Crispy Chicken Thighs with Preserved Lemon Vinaigrette & Escarole

April 2, 2014 § Leave a comment

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At my house, chicken thighs spent years at the bottom of our poultry totem pole (…your family doesn’t have a poultry totem pole?). Chicken breasts are lean and kind of fancy, the kids clamor for drumsticks, and we all love wings.  Chicken thighs failed to make an impression. UNTIL.

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Until I introduced chicken thighs to a hot skillet skin side down, waited patiently, then flipped them over.  Before me sizzled chicken skin perfection, golden and crisp.  My opinion of chicken thighs shot up, and I hold them in high esteem to this day.  When chicken thighs are nicely browned their flavor profile bears a strong resemblance to duck leg.  They boast the same decadent crisp skin and rich, shreddy dark meat.  In this recipe the crisp factor is dialed up using an Italian technique called al mattone (‘under the brick’).  The thighs are boned and pressed onto a hot skillet, then weighed down with a heavy pan.  They emerge golden brown, thin but succulent and with skin so crisp it practically shatters.  Slightly bitter escarole and a lemon vinaigrette cut through the richness of those fabulous thighs.  I love anchovies and the gusto they add to this dressing, but just add two fillets if you prefer a subtler flavor.

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Crispy Chicken Thighs with Preserved Lemon Vinaigrette & Escarole

serves 4-6

2 – 4 anchovy fillets

2 cloves garlic, peeled and minced

2 Tablespoons red wine vinegar

1 head escarole

1 Tablespoon Dijon mustard

1 Tablespoon preserved lemon rind, minced

1/4 cup extra-virgin olive oil

8 chicken thighs

salt and pepper, to taste

2 Tablespoons olive oil

2 Tablespoons butter

3 Tablespoons fresh herbs (parsley, tarragon and chives are good choices)

1. First, make the vinaigrette.  Use a mortar and pestle to smash the anchovies and garlic together into a paste, or finely mince them. Add the vinegar and let the mixture sit for a few minutes.  Use this time to wash and dry the escarole and tear the leaves.  Add the mustard and preserved lemon to the dressing, then stir in the olive oil.  Set the greens and vinaigrette aside while you prepare the chicken.

2. Carefully remove the thigh bones with a sharp paring knife, cutting as close to the bone as you can.  Discard the bones, or save them in the freezer to make stock another day. Season the chicken with salt and pepper.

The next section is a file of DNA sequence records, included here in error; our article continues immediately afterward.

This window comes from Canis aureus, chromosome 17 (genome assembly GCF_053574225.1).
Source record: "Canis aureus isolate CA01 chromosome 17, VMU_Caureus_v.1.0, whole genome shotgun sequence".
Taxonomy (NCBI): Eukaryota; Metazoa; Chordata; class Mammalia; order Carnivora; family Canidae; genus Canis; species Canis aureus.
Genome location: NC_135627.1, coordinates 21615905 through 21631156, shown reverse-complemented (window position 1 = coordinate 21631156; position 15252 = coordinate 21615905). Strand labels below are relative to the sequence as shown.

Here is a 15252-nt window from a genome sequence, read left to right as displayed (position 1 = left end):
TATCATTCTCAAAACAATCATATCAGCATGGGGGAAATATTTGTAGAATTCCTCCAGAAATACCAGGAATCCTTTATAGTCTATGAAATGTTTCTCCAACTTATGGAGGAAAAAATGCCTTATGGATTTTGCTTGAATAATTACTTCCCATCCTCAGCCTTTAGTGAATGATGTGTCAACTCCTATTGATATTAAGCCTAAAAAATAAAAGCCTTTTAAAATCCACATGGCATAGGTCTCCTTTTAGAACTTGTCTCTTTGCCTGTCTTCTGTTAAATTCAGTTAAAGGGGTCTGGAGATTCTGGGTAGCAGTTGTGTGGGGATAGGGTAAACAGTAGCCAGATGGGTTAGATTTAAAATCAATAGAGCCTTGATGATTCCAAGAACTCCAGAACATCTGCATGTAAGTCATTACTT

3.  Heat a well-seasoned iron skillet over medium high heat.  The beauty of using an iron skillet here is that the low sides allow moisture to escape, which allows the thighs to crisp up and not poach in fat.  Also, the heavy bottom keeps the thighs cooking evenly.  You’ll brown the thighs in batches, to avoid crowding the pan.  Add the one tablespoon each of olive oil and butter to the skillet.

4.  When the butter and oil are very hot add a few chicken thighs to the pan, skin side down.  The thighs should have two inches of space around them, so that they’ll brown nicely.  Cover the thighs with a piece of parchment paper and place a heavy pot on top of that.  Cook for ten minutes; try to resist peeking.  On my stove the burners are uneven, so I  turn the pan every few minutes to ensure even cooking.  After ten minutes remove the weight and parchment and turn the thighs over.  If they are ready to be flipped, they will release from the pan easily.  If the thighs stick, give them a few more minutes.  If lots of liquid is sitting in the pan, drain that – moisture is the enemy of crisp chicken skin.  Cook the second side of the chicken thighs for five minutes, uncovered.  When they are nicely browned move them to a platter in a warm oven.  Repeat this process with the remaining thighs.

5. Drain all but two tablespoons of fat from the skillet.  Pour the vinaigrette into the pan and stir, scraping the chicken bits from the bottom of the pan.  Keep the vinaigrette warm until it is time to eat. When you’re ready to serve dinner, spread the escarole onto a platter and arrange the chicken on top.  Drizzle with the warm vinaigrette, scatter the herbs over the chicken, and serve right away.

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